Reference sources can be a good source of preliminary information on a topic and a means to collect useful keywords. They also often contain bibliographies that cite key texts and thinkers associated with a specific topic. The online resources listed here are a small sample of the reference materials Stanford has to offer; many are in print form and can be found by searching SearchWorks or by physically browsing the libraries' reference areas.
Tips for using reference sources:
1. Look at the cross-references that many entries provide. These can be helpful in pointing you toward a related or more accurate idea/term.
2. One of the most important elements of any good reference source entry is its bibliography. Take note of the books or articles that the entry's author deems elementary to understanding the individual or idea.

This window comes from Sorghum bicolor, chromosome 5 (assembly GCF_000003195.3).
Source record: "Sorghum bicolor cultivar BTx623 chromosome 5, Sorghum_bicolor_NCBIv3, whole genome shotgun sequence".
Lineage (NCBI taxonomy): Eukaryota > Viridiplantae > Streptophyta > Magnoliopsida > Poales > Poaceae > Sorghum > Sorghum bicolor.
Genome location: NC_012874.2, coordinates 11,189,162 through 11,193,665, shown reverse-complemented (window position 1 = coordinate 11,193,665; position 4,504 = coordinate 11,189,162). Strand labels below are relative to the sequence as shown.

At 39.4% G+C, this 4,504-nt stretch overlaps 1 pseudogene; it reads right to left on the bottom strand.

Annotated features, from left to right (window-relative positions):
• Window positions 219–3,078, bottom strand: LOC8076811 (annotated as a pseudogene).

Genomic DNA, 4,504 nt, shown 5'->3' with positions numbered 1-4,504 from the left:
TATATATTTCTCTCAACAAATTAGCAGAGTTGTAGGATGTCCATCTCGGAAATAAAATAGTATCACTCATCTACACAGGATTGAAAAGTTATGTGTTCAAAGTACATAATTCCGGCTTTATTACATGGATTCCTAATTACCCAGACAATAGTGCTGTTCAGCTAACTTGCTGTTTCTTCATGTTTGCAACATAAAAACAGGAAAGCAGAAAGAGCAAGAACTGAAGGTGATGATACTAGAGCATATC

Subject Search Terms
Listed below are Library of Congress subject terms, which search only the subject field(s) of the Searchworks catalogue. You can refine your results by using the limiting facets with the left frame. Narrow by SUL (Stanford University Libraries) location, publication year, language, etc.
- Advertising - Psychological Aspects
- Art (Media OR Consumer OR Advertising OR Marketing)/Social Sciences
- Body Language
- Commerce United States
- Consumer Behavior
- Consumption Economics
- Discourse Analysis
- Internet Marketing
- Nonverbal Communication
- Popular Culture
- Persuasion (Psychology)
- Persuasive Communication